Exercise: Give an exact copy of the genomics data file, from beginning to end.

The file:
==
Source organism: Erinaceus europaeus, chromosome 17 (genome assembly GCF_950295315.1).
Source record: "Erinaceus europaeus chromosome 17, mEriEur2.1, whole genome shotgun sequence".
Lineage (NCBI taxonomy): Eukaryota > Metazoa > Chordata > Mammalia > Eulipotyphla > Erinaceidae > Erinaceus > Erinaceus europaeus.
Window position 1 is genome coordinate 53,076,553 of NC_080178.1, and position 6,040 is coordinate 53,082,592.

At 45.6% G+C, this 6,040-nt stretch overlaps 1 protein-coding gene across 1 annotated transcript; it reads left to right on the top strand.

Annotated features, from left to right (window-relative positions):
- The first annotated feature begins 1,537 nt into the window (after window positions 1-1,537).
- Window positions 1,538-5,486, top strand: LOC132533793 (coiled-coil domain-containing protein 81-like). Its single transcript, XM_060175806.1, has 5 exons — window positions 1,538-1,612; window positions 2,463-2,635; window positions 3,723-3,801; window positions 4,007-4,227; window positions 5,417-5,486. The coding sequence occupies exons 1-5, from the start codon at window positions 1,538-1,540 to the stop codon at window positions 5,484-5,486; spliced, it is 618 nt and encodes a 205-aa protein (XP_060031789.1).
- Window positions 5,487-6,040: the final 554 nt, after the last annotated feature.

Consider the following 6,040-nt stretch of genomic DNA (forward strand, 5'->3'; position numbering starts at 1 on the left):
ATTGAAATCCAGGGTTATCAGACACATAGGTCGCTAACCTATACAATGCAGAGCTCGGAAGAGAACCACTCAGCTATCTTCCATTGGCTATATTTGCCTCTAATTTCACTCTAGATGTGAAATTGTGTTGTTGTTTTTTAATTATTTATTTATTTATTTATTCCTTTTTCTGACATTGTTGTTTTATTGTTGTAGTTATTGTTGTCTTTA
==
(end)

Source organism: Erinaceus europaeus, chromosome 17 (genome assembly GCF_950295315.1).
Source record: "Erinaceus europaeus chromosome 17, mEriEur2.1, whole genome shotgun sequence".
Lineage (NCBI taxonomy): Eukaryota > Metazoa > Chordata > Mammalia > Eulipotyphla > Erinaceidae > Erinaceus > Erinaceus europaeus.
Window position 1 is genome coordinate 53,076,553 of NC_080178.1, and position 6,040 is coordinate 53,082,592.

At 45.6% G+C, this 6,040-nt stretch overlaps 1 protein-coding gene across 1 annotated transcript; it reads left to right on the top strand.

Annotated features, from left to right (window-relative positions):
- The first annotated feature begins 1,537 nt into the window (after window positions 1-1,537).
- Window positions 1,538-5,486, top strand: LOC132533793 (coiled-coil domain-containing protein 81-like). Its single transcript, XM_060175806.1, has 5 exons — window positions 1,538-1,612; window positions 2,463-2,635; window positions 3,723-3,801; window positions 4,007-4,227; window positions 5,417-5,486. The coding sequence occupies exons 1-5, from the start codon at window positions 1,538-1,540 to the stop codon at window positions 5,484-5,486; spliced, it is 618 nt and encodes a 205-aa protein (XP_060031789.1).
- Window positions 5,487-6,040: the final 554 nt, after the last annotated feature.

Consider the following 6,040-nt stretch of genomic DNA (forward strand, 5'->3'; position numbering starts at 1 on the left):
ATTGAAATCCAGGGTTATCAGACACATAGGTCGCTAACCTATACAATGCAGAGCTCGGAAGAGAACCACTCAGCTATCTTCCATTGGCTATATTTGCCTCTAATTTCACTCTAGATGTGAAATTGTGTTGTTGTTTTTTAATTATTTATTTATTTATTTATTCCTTTTTCTGACATTGTTGTTTTATTGTTGTAGTTATTGTTGTCTTTA